But that's not the worst of it, either.
We've seen government financial activity like this, over and over. Latin America has lived on it for decades. Ever wonder why? Landes again:
The heart of the matter is Latin America's need to go on borrowing, if only to pay the interest on the older loans. A research student from Latin America once complained to me about this burden of old debt and the vexatious, small-minded foreign insistence on repayment. "You don't have to repay," I pointed out; "a sovereign nation can always repudiate." "Yes," he replied, "but then where shall we go to borrow more?" Exactly.But maybe I'm wrong. Maybe the "stimulus" spending won't be full of pork and political payoffs, and will be wisely directed by our Ivy League betters in a far-sighted and efficient manner. Maybe the laws of supply and demand don't actually apply to Barack Obama, so long-term government borrowing rates won't rise. Maybe there's so much money around that industry won't get crowded out by Fed.Gov borrowing, and employment won't go up. Maybe extra spending amounting to almost $50,000 per household won't drive up prices for all the rest of us. Maybe for a change, the rest of the world won't get hit twice as hard by this as we do.
And maybe we won't need to keep borrowing, because Congress' appetite won't grow with the eating.
Such structures are intrinsically brittle, because everyone is straining to the limit and everything is interconnected.I think that the Unicorn that pees 89 octane into my tank is going to show up, any day now.
* Yes, I know that it's more complicated than this, and depends on whether you're using M1, M2, etc. But you can't argue that there isn't 4 trillion more dollars being spent, or you'll make the Baby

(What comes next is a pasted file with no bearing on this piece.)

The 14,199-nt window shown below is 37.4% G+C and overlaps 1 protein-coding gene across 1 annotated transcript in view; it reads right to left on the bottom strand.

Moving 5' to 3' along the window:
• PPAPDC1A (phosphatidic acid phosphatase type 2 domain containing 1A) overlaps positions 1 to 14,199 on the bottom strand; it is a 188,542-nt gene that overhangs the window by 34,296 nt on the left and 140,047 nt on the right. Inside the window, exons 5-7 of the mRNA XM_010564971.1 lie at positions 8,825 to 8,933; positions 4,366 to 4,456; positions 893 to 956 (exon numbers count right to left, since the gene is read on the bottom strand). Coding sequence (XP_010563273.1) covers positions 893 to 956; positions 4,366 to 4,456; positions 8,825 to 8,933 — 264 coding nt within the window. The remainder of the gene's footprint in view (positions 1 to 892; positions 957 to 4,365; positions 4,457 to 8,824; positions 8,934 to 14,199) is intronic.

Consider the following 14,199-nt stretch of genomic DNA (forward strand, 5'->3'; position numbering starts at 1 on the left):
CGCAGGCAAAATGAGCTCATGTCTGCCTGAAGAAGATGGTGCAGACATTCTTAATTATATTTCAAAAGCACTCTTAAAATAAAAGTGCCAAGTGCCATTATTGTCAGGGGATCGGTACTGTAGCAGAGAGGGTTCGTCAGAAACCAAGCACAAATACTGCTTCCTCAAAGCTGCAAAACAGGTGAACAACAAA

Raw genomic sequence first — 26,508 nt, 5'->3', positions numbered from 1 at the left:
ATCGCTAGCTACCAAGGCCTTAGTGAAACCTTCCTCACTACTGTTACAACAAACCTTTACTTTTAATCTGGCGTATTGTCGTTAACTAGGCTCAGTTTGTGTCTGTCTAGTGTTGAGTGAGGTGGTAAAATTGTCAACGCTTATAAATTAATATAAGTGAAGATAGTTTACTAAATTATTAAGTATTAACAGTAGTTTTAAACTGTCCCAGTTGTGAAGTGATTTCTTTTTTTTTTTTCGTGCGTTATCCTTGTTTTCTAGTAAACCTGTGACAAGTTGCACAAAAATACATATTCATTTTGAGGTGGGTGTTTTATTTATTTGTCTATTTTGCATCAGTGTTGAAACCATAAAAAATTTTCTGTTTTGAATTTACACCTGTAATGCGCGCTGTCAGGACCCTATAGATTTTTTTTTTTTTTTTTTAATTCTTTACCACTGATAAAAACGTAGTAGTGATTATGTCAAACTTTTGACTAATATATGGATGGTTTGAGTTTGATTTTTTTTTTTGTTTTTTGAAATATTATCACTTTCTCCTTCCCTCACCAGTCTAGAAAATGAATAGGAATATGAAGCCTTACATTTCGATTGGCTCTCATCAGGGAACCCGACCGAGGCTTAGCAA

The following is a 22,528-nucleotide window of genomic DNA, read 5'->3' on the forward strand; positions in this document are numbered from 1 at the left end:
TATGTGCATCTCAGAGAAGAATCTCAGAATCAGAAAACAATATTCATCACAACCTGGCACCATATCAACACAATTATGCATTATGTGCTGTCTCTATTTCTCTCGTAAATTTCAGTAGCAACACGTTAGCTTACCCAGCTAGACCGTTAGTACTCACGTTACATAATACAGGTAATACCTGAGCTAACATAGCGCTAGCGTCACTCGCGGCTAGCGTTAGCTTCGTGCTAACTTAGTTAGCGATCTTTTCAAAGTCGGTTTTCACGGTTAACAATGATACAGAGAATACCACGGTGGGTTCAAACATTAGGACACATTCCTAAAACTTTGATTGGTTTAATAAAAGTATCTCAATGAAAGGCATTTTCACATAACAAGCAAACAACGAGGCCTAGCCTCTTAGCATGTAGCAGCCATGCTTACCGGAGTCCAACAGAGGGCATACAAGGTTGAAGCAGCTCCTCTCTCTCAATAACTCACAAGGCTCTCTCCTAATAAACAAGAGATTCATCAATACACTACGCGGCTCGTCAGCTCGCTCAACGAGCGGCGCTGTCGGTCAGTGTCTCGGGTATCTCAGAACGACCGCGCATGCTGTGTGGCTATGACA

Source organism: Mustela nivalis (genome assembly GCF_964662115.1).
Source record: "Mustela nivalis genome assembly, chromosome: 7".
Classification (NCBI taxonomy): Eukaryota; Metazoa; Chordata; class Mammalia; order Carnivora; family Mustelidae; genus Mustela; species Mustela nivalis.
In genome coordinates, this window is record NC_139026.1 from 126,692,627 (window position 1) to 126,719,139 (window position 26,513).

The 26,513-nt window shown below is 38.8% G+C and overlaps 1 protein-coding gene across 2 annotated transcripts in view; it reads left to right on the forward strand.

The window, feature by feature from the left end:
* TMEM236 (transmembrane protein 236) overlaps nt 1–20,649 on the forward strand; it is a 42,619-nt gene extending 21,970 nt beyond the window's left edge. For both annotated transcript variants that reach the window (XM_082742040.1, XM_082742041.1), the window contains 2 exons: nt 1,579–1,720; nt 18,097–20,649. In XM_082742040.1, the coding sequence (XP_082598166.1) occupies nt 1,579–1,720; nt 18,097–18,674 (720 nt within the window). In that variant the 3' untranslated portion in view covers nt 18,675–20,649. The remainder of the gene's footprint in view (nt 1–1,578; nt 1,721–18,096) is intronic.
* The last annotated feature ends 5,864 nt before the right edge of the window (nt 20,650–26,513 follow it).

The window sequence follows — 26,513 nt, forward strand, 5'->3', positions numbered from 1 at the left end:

The cost of the bailout ($4.6165 trillion) exceeds the inflation adjusted cost of the Marshall Plan, New Deal, S&L Bailout, Nasa's Lifetime Budget, the Korean, Vietnam, and Iraq wars and also the Lousiana Purchase, combined ($3.92 trillion).UPDATE 25 January 2009 10:13: There's a link in the SeekingAlpha comments to boingboing, which has the breakdown of the bailout cost vs. inflation-adjusted other costs. It seems pretty plausible:
Marshall Plan: Cost: $12.7 billion, Inflation Adjusted Cost: $115.3 billionUPDATE 25 January 2009 11:22: And you think that I'm being negative?
• Louisiana Purchase: Cost: $15 million, Inflation Adjusted Cost: $217 billion
• Race to the Moon: Cost: $36.4 billion, Inflation Adjusted Cost: $237 billion
• S&L Crisis: Cost: $153 billion, Inflation Adjusted Cost: $256 billion
• Korean War: Cost: $54 billion, Inflation Adjusted Cost: $454 billion
• The New Deal: Cost: $32 billion (Est), Inflation Adjusted Cost: $500 billion (Est)
• Invasion of Iraq: Cost: $551b, Inflation Adjusted Cost: $597 billion
• Vietnam War: Cost: $111 billion, Inflation Adjusted Cost: $698 billion
• NASA: Cost: $416.7 billion, Inflation Adjusted Cost: $851.2 billion
"I'm as negative as I've ever been," he says, "because everything the government is doing now is going to make the situation much, much worse. They're trying to reflate this bubble. All along I knew that what would potentially be fatal wasn't the recession itself but the government's response. But what they've already done exceeds even my worst-case imagination."